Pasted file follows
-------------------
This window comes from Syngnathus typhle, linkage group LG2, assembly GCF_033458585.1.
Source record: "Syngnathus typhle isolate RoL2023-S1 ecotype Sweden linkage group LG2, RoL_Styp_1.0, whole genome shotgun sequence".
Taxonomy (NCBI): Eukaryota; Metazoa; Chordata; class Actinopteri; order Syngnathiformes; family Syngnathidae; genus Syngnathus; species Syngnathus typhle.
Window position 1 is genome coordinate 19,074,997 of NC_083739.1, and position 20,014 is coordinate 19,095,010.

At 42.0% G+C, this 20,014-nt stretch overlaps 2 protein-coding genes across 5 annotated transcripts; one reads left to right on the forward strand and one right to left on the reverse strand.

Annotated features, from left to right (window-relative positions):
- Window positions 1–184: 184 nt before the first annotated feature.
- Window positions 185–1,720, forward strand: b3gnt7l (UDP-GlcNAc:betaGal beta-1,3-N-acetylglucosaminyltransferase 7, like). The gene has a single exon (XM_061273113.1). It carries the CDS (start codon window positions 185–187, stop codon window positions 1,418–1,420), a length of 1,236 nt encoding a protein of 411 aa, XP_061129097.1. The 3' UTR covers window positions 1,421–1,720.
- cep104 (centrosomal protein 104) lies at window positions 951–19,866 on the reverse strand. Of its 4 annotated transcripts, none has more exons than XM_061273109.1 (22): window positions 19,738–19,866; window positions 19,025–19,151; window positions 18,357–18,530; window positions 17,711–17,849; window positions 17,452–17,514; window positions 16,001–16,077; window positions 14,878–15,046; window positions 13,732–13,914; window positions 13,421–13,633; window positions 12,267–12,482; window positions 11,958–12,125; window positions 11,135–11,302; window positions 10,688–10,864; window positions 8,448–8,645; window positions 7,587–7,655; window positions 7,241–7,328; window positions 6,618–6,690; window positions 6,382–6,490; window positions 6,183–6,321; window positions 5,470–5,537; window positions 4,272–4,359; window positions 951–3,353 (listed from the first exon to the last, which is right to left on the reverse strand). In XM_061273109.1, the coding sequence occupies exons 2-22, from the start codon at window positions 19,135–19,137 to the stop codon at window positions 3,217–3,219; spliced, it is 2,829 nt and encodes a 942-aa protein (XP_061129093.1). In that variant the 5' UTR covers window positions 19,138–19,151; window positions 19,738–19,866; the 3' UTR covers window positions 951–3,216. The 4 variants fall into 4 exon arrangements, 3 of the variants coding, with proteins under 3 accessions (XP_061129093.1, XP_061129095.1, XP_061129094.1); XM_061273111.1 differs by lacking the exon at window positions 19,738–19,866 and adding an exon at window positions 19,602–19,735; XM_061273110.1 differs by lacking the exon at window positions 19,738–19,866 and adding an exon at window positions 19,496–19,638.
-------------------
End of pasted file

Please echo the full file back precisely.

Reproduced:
This window comes from Syngnathus typhle, linkage group LG2, assembly GCF_033458585.1.
Source record: "Syngnathus typhle isolate RoL2023-S1 ecotype Sweden linkage group LG2, RoL_Styp_1.0, whole genome shotgun sequence".
Taxonomy (NCBI): Eukaryota; Metazoa; Chordata; class Actinopteri; order Syngnathiformes; family Syngnathidae; genus Syngnathus; species Syngnathus typhle.
Window position 1 is genome coordinate 19,074,997 of NC_083739.1, and position 20,014 is coordinate 19,095,010.

At 42.0% G+C, this 20,014-nt stretch overlaps 2 protein-coding genes across 5 annotated transcripts; one reads left to right on the forward strand and one right to left on the reverse strand.

Annotated features, from left to right (window-relative positions):
- Window positions 1–184: 184 nt before the first annotated feature.
- Window positions 185–1,720, forward strand: b3gnt7l (UDP-GlcNAc:betaGal beta-1,3-N-acetylglucosaminyltransferase 7, like). The gene has a single exon (XM_061273113.1). It carries the CDS (start codon window positions 185–187, stop codon window positions 1,418–1,420), a length of 1,236 nt encoding a protein of 411 aa, XP_061129097.1. The 3' UTR covers window positions 1,421–1,720.
- cep104 (centrosomal protein 104) lies at window positions 951–19,866 on the reverse strand. Of its 4 annotated transcripts, none has more exons than XM_061273109.1 (22): window positions 19,738–19,866; window positions 19,025–19,151; window positions 18,357–18,530; window positions 17,711–17,849; window positions 17,452–17,514; window positions 16,001–16,077; window positions 14,878–15,046; window positions 13,732–13,914; window positions 13,421–13,633; window positions 12,267–12,482; window positions 11,958–12,125; window positions 11,135–11,302; window positions 10,688–10,864; window positions 8,448–8,645; window positions 7,587–7,655; window positions 7,241–7,328; window positions 6,618–6,690; window positions 6,382–6,490; window positions 6,183–6,321; window positions 5,470–5,537; window positions 4,272–4,359; window positions 951–3,353 (listed from the first exon to the last, which is right to left on the reverse strand). In XM_061273109.1, the coding sequence occupies exons 2-22, from the start codon at window positions 19,135–19,137 to the stop codon at window positions 3,217–3,219; spliced, it is 2,829 nt and encodes a 942-aa protein (XP_061129093.1). In that variant the 5' UTR covers window positions 19,138–19,151; window positions 19,738–19,866; the 3' UTR covers window positions 951–3,216. The 4 variants fall into 4 exon arrangements, 3 of the variants coding, with proteins under 3 accessions (XP_061129093.1, XP_061129095.1, XP_061129094.1); XM_061273111.1 differs by lacking the exon at window positions 19,738–19,866 and adding an exon at window positions 19,602–19,735; XM_061273110.1 differs by lacking the exon at window positions 19,738–19,866 and adding an exon at window positions 19,496–19,638.